.@JoshFrydenbergsays says the weather events have impacted on the inter-connector.
If you rely on power supply for medical equipment be prepared to action your back up plan.
Severe thunderstorms in the southern half of South Australia have caused the entire state - that’s the entire 984,377km sq area, plus connected islands - to lose power. SA Power Networks, which manages electricity distribution in the state, said it would be “some time” until the power will be restored. The premier, Jay Weatherill, has urged people not to panic and to remain tethered to their battery-operated radio.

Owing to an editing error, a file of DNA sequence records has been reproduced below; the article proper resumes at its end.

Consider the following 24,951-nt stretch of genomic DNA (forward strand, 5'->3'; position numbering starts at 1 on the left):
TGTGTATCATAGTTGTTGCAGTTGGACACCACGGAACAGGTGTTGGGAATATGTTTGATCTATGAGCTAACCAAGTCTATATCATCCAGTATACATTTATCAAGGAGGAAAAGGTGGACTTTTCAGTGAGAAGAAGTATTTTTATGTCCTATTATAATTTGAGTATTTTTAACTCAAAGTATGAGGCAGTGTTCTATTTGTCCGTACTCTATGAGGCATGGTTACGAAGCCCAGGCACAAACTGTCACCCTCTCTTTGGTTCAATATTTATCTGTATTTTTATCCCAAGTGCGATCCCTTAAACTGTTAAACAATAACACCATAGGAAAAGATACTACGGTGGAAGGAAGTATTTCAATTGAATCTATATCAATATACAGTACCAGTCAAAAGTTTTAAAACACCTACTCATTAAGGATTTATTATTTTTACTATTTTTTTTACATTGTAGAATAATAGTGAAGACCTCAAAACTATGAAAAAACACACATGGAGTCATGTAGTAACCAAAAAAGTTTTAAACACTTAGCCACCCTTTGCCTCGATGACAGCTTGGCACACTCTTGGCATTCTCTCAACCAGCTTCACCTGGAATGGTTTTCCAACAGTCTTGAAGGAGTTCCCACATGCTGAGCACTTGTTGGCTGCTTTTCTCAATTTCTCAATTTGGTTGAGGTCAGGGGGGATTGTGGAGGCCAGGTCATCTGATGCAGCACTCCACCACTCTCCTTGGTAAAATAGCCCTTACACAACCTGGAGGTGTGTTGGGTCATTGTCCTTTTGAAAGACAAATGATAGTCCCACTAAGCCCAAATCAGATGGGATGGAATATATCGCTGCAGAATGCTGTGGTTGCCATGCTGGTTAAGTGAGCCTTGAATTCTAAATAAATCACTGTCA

There were 10,000 lookouts, scanning the wilderness for signs of smoke. Now just a few hundred remain, and they pass the time hiking, writing and knitting For Levi Brinegar, alone atop his mountain, a storm can feel like the end of the world. Clouds swallow the peak, winds howl and lightning blazes. “The tower shakes. During the last one the windows cracked. The lightning was 50 feet away. It was like strobe lighting going off. It was crazy.”
Levi Brinegar mans a fire lookout in Helena national park. Door is bear-proofed. I think I want his job. We don’t have cable television or high-speed internet. We get paid to look out the window all day